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Posted: June 4, 2010 12:30 a.m.

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Sour grapes influences furniture selection for new Oxford City Hall

Unofficial minutes from a called meeting of the Oxford city council show that a grudge against former Covington Mayor Sam Ramsey’s desire to expand the Covington Municipal Airport influenced at least one vote for selecting an out of town vendor for the new city hall’s furnishings.

The adjusted bid from Ramsey’s furniture came in at $29,775 and the winning bid, Office Creations out of Suwannee came in at $41,361.29. There were two other bidders as well, both coming in higher than Ramsey’s.

Deputy Clerk Lauran S. Willis reported to the council that furniture offered by Office Creations included crown molding of real wood and that the company bids from a state contract. When council member George R. Holt asked how the bid from Ramsey’s could be so much lower than the others, council member James H. Windham said that Ramsey’s quote was more "mix-matched by bidding on what he had in his current inventory."

Windham also said, according to the unofficial minutes, that Ramsey’s bid was "much more definitive" and that the other company’s that bid were "designers and offer more continuity from a design stand point" and suggested the council put as much effort into picking the furnishings as they did into designing the building.

"Windham further expressed that, in his personal opinion, he did not like the attitude former Mayor Ramsey took toward the city of Oxford’s concerns dealing with the Covington Airport."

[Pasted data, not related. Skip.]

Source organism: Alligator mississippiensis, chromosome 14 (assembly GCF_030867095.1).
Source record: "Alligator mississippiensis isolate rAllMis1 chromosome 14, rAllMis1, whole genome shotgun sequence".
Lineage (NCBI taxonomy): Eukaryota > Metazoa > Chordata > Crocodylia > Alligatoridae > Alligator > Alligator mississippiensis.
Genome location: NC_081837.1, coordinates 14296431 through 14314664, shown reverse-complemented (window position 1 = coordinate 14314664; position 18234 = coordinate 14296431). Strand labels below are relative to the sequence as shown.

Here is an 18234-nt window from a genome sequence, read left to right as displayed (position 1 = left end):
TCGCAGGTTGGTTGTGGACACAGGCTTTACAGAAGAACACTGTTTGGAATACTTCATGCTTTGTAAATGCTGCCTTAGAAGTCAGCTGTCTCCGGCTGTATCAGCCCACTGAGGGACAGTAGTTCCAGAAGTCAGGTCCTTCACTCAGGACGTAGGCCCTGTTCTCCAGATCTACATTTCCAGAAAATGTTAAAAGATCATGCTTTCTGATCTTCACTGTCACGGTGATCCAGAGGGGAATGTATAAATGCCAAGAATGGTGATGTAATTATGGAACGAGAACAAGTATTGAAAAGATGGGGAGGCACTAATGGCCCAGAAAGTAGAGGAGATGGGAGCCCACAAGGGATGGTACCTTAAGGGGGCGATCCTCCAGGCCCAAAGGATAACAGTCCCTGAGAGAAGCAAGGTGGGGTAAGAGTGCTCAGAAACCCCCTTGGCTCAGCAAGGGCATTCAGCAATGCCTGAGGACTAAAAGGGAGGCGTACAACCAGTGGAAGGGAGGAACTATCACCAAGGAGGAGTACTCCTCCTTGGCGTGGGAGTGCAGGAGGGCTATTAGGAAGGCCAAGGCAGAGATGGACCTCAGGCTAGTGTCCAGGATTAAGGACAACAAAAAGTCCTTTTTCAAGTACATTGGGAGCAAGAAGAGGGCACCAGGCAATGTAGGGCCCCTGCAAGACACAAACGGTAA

When questioned, Windham said "My personal feelings about the airport, and Mr. Ramsey’s role as mayor of Covington at the time, was indeed an element in my decision. It did not, in-so-far as I know, play a part in anyone else’s vote.

"Mr. Ramsey was misleading in the fact that he told us that the airplanes would be so high over our house that we would not hear them. Oxford in general, my immediate neighbors and my family have been dealing with the noise and loss of quiet enjoyment of our property ever since. Further there was a general disregard of how expansion of the airport would affect the city of Oxford, their neighbors. So I admit that I did take that into consideration when I voted."

Oxford Mayor Jerry Roseberry reminded the council that their purchasing ordinance says the city should, whenever possible, buy local and that elected officials must answer to citizens as to why they make the choices they do.

Windham added that although that was a factor it was not the only one, and that two other companies have very sophisticated presentations using a system called Auto Cad which ensured the furniture the council chose for the building would fit the space where it was needed.

"Another factor, as I understood it, a considerable portion if not all savings would have been used up by city personnel having to go to the furniture store and make selections," said Windham.

"Further one of the companies noted an omission of electrical and other wiring outlets that would have cost us as much as $50,000 or more if it had not been discovered before completion. This occurred when we moved the fire stair to the exterior of the building to gain space that would put off expansion of the building to the more distant future. This was missed by me as chair of the building committee, by the architect and the general contractor. This savings alone will pay for any furniture we select. This was not a factor per se but is indicative of how two of the companies worked closely with the city in making their proposals."

He also said the company the council chose to use provided them with a 10-year warranty on furniture made in the United States and that Ramsey’s gave no warranties on his furniture.

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